also known as: Gálocs (HU), Galoč (CZ), Galoch (RU)
48°33'10" N / 22°12'2" E
~ Introduction ~
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was part of the Kingdom of Hungary (11th century - 1920 and 1938-1944) with the name of Gálocs
in Ung megye (county), next part of Czechoslovakia (1920-1938) with the name of Galoč
in Podkarpatská Rus (Sub-Carpathia), then part of the Ukrainian Soviet Socialist Republic (1945-1991) with the name of Galoch
and, since 1991, known as Haloch, in the Uzhhorodskiy rayon (district) of Zakarpats'ka oblast (county) of Ukraine.
Other spellings/names for Haloch are Galotsch and Halotsch.
Haloch is located about six miles WSW of Uzhhorod (Ungvár).
Jews probably settled in Haloch in the late 18th century.
In 1880, the Jewish population was 63.
By 1910, the Jewish population dropped to 55.
By 1921, during the Czechoslovakian period, the Jewish population rose to 59. A number of Jews were engaged in agriculture and commerce.
In 1930, the Jewish population dropped to 50.
With the Hungarian occupation of Haloch in March, 1939, Jews were persecuted and pushed out of their occupations. In 1940-41, dozens of Jews from Haloch were drafted into forced labor battalions and others were drafted for service on the Eastern front, where most died.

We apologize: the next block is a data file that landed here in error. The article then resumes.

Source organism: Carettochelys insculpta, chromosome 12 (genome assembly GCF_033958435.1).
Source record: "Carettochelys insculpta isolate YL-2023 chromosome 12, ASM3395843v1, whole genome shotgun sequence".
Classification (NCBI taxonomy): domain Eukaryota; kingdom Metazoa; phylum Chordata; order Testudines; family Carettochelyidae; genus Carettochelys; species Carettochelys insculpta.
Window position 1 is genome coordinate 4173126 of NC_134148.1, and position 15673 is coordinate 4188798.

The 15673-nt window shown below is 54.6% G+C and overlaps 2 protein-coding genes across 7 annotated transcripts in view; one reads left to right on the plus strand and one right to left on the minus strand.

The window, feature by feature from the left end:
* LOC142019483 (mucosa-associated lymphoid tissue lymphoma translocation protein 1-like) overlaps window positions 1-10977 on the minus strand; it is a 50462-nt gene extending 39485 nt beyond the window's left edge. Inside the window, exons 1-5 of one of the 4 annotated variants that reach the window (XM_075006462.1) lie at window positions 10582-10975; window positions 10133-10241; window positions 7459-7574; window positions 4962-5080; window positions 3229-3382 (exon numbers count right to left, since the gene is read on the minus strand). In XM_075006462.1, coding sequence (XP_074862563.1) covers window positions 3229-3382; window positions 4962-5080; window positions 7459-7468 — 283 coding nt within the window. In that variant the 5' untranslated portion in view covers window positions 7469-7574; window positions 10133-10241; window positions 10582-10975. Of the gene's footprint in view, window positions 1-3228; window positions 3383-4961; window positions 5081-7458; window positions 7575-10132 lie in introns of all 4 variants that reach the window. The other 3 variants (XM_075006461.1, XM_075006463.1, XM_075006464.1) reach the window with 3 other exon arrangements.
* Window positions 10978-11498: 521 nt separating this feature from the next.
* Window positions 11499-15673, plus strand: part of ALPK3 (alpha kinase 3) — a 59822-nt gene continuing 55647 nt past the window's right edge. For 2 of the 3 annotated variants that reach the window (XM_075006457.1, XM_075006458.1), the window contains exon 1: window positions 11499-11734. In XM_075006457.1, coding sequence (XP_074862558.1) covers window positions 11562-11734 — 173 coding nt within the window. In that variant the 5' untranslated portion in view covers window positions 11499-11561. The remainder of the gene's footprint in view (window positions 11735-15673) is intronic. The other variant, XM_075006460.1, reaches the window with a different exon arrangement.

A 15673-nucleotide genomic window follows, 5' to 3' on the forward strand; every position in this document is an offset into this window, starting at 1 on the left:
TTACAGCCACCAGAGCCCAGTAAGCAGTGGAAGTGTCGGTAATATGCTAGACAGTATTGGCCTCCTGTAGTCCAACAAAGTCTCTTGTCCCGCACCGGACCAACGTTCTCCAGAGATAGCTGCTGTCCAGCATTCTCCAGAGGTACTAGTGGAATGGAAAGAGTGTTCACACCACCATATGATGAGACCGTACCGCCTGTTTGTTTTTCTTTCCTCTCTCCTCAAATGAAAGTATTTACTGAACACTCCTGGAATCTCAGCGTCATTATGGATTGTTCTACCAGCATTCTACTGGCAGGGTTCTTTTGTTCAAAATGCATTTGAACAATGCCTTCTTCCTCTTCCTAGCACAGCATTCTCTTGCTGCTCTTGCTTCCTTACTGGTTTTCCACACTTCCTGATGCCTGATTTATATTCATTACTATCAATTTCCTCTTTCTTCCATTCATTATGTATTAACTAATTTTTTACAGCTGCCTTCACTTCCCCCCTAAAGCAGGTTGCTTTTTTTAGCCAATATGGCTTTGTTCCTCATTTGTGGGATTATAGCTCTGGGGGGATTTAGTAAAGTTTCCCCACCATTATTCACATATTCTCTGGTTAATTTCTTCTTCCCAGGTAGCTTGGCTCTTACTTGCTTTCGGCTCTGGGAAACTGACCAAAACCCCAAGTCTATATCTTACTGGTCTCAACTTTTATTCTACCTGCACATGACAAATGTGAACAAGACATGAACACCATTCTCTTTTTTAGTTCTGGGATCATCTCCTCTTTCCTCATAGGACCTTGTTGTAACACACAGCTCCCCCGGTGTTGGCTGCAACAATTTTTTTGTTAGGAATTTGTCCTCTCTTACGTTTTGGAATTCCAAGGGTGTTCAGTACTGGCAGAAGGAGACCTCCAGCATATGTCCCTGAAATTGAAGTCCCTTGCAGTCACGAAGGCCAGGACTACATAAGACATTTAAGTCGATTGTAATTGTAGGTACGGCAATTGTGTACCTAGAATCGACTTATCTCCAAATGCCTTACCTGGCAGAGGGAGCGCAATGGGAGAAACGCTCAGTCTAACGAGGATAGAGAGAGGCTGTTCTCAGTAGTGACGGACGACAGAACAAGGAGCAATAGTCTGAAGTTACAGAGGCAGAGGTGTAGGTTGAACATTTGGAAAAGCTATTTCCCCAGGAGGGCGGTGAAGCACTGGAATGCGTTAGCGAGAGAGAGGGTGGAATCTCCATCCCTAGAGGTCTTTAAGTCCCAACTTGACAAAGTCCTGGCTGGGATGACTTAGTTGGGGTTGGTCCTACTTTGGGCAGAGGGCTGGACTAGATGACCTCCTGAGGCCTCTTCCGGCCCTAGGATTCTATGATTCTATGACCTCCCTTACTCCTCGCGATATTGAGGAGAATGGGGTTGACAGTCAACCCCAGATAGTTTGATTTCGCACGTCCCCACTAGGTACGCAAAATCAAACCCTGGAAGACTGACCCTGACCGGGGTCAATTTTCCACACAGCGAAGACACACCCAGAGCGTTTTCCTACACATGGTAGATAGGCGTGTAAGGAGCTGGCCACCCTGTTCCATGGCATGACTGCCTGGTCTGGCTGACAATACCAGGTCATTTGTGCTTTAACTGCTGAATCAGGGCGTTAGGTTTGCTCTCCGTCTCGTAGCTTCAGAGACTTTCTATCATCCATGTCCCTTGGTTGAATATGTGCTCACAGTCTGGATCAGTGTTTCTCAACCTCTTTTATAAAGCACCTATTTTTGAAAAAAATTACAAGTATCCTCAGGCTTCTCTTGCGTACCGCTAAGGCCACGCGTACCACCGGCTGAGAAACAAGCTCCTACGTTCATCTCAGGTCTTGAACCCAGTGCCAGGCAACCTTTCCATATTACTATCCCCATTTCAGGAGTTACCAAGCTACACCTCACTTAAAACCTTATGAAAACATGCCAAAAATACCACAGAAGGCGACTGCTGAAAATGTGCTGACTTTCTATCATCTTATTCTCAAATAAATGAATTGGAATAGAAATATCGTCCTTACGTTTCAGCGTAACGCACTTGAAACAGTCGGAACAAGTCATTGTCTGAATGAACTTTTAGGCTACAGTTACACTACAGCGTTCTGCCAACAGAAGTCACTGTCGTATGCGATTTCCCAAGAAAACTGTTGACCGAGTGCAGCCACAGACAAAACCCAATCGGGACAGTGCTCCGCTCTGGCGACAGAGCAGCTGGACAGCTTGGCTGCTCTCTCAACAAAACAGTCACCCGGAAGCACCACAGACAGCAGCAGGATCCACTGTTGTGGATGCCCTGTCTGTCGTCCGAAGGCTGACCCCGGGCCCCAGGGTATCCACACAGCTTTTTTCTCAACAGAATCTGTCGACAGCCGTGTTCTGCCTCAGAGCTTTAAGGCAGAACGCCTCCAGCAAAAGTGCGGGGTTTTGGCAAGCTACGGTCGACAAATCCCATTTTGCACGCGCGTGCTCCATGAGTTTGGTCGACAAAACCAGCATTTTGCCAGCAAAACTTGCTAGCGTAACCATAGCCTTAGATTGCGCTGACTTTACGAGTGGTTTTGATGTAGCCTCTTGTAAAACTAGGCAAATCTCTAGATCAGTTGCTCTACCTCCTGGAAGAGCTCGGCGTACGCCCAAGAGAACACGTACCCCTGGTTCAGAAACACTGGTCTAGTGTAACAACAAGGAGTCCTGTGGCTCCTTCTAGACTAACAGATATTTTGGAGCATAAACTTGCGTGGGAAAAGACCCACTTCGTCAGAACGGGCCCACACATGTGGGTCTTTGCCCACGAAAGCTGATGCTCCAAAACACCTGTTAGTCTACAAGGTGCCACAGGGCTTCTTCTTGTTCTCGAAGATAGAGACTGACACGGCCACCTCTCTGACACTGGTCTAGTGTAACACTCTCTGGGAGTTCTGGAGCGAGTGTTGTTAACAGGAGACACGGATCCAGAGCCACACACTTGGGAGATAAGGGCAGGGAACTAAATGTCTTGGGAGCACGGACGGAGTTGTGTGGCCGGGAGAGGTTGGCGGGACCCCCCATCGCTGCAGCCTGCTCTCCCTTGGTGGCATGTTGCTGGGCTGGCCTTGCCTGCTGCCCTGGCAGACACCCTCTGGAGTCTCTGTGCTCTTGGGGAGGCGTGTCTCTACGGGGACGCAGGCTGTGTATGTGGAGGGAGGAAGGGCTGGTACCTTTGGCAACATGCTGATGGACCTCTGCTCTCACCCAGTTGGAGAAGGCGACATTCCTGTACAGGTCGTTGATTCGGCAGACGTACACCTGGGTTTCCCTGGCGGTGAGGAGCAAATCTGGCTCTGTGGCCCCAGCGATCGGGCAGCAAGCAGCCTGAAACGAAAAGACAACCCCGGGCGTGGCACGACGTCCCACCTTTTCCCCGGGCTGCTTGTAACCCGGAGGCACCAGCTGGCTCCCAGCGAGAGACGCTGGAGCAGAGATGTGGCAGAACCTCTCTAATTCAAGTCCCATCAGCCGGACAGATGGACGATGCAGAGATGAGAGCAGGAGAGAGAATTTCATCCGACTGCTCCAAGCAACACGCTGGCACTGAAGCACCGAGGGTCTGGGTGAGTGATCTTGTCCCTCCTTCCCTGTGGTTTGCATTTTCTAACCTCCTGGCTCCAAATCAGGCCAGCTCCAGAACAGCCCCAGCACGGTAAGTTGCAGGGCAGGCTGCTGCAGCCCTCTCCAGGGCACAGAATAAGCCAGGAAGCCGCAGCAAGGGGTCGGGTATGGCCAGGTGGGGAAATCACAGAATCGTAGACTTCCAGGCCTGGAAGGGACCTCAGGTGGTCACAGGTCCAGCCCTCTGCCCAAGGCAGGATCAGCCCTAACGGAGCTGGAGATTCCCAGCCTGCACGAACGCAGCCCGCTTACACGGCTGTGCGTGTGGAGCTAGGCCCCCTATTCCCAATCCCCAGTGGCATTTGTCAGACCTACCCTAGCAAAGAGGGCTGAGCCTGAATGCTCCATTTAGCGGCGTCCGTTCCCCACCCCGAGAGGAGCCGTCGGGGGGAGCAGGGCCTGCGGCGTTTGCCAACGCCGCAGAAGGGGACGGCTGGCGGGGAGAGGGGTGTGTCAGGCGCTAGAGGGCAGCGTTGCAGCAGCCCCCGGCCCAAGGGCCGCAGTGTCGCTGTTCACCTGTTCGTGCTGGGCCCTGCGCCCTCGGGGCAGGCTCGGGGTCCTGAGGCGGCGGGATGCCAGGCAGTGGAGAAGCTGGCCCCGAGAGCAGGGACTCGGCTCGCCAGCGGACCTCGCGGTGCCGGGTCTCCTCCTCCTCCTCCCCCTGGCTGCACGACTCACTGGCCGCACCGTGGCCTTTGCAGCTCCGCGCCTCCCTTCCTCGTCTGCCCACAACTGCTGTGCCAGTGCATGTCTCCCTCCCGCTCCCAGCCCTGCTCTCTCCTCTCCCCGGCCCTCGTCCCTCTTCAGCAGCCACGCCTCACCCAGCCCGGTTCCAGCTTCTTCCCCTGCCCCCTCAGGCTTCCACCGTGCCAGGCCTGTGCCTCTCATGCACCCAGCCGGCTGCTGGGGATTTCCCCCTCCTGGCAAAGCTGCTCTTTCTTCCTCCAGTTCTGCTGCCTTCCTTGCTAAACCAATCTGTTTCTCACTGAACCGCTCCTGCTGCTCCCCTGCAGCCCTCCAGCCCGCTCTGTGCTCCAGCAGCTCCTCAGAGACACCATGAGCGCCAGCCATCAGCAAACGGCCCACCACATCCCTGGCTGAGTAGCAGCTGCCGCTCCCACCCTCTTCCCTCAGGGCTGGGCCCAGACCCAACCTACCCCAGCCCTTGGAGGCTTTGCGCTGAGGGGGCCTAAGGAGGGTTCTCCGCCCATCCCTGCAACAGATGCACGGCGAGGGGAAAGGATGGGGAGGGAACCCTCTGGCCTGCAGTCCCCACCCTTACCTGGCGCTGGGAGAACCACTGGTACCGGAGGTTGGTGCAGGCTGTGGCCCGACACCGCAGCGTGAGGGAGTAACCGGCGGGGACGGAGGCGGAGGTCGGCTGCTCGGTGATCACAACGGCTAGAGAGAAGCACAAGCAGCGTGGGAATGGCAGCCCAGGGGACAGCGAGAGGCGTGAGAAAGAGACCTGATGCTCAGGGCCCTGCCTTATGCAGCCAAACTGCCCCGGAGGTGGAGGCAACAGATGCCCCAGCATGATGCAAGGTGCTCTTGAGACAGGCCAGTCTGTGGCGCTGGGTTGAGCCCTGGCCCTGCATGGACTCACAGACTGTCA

By 1941, the Jewish population had dropped to 41 and it was at this time, a few Jewish families without Hungarian citizenship were expelled to Nazi occupied Ukrainian territory, to Kamenets-Podolski, and murdered there.
The remaining Jews of Haloch were deported to Auschwitz late May, 1944.
A great many of the Jews from Haloch were murdered in Auschwitz and any survivors settled elsewhere.
In 2001, Haloch had about 498 inhabitants and no Jews live there today.
Sources (portions): Budapest, c. 1941
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